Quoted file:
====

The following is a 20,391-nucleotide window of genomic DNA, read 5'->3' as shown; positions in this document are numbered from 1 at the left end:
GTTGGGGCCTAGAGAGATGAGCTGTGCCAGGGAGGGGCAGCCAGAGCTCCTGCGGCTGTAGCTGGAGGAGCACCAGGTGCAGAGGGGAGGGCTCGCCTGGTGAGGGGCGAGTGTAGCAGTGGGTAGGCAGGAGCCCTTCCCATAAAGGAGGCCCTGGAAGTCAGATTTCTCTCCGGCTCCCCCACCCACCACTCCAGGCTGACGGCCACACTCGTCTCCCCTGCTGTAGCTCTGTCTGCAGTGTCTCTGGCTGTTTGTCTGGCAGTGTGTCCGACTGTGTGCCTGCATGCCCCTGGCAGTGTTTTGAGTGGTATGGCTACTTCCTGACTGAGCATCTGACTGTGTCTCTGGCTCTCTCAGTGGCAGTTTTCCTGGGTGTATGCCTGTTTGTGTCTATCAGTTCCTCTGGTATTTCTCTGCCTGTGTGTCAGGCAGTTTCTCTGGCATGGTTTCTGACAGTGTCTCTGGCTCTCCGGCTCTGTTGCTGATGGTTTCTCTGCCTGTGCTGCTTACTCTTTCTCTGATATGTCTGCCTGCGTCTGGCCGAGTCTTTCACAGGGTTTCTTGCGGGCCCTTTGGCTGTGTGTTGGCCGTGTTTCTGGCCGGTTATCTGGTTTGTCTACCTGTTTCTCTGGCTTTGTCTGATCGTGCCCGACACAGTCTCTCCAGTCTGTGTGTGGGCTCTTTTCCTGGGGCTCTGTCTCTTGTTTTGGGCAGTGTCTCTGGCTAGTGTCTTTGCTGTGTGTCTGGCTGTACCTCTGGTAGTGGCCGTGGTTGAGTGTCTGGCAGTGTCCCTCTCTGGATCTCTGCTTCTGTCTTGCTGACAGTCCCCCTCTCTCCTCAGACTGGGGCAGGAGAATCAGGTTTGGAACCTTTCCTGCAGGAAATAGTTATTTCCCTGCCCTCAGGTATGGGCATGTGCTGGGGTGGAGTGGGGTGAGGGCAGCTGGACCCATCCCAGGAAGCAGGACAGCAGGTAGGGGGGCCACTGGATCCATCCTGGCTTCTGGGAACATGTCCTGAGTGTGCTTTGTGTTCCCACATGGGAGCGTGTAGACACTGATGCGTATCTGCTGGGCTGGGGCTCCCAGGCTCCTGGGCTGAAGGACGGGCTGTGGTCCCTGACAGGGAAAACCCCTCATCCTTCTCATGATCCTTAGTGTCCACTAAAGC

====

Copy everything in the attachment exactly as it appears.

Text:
The following is a 20,391-nucleotide window of genomic DNA, read 5'->3' as shown; positions in this document are numbered from 1 at the left end:
GTTGGGGCCTAGAGAGATGAGCTGTGCCAGGGAGGGGCAGCCAGAGCTCCTGCGGCTGTAGCTGGAGGAGCACCAGGTGCAGAGGGGAGGGCTCGCCTGGTGAGGGGCGAGTGTAGCAGTGGGTAGGCAGGAGCCCTTCCCATAAAGGAGGCCCTGGAAGTCAGATTTCTCTCCGGCTCCCCCACCCACCACTCCAGGCTGACGGCCACACTCGTCTCCCCTGCTGTAGCTCTGTCTGCAGTGTCTCTGGCTGTTTGTCTGGCAGTGTGTCCGACTGTGTGCCTGCATGCCCCTGGCAGTGTTTTGAGTGGTATGGCTACTTCCTGACTGAGCATCTGACTGTGTCTCTGGCTCTCTCAGTGGCAGTTTTCCTGGGTGTATGCCTGTTTGTGTCTATCAGTTCCTCTGGTATTTCTCTGCCTGTGTGTCAGGCAGTTTCTCTGGCATGGTTTCTGACAGTGTCTCTGGCTCTCCGGCTCTGTTGCTGATGGTTTCTCTGCCTGTGCTGCTTACTCTTTCTCTGATATGTCTGCCTGCGTCTGGCCGAGTCTTTCACAGGGTTTCTTGCGGGCCCTTTGGCTGTGTGTTGGCCGTGTTTCTGGCCGGTTATCTGGTTTGTCTACCTGTTTCTCTGGCTTTGTCTGATCGTGCCCGACACAGTCTCTCCAGTCTGTGTGTGGGCTCTTTTCCTGGGGCTCTGTCTCTTGTTTTGGGCAGTGTCTCTGGCTAGTGTCTTTGCTGTGTGTCTGGCTGTACCTCTGGTAGTGGCCGTGGTTGAGTGTCTGGCAGTGTCCCTCTCTGGATCTCTGCTTCTGTCTTGCTGACAGTCCCCCTCTCTCCTCAGACTGGGGCAGGAGAATCAGGTTTGGAACCTTTCCTGCAGGAAATAGTTATTTCCCTGCCCTCAGGTATGGGCATGTGCTGGGGTGGAGTGGGGTGAGGGCAGCTGGACCCATCCCAGGAAGCAGGACAGCAGGTAGGGGGGCCACTGGATCCATCCTGGCTTCTGGGAACATGTCCTGAGTGTGCTTTGTGTTCCCACATGGGAGCGTGTAGACACTGATGCGTATCTGCTGGGCTGGGGCTCCCAGGCTCCTGGGCTGAAGGACGGGCTGTGGTCCCTGACAGGGAAAACCCCTCATCCTTCTCATGATCCTTAGTGTCCACTAAAGC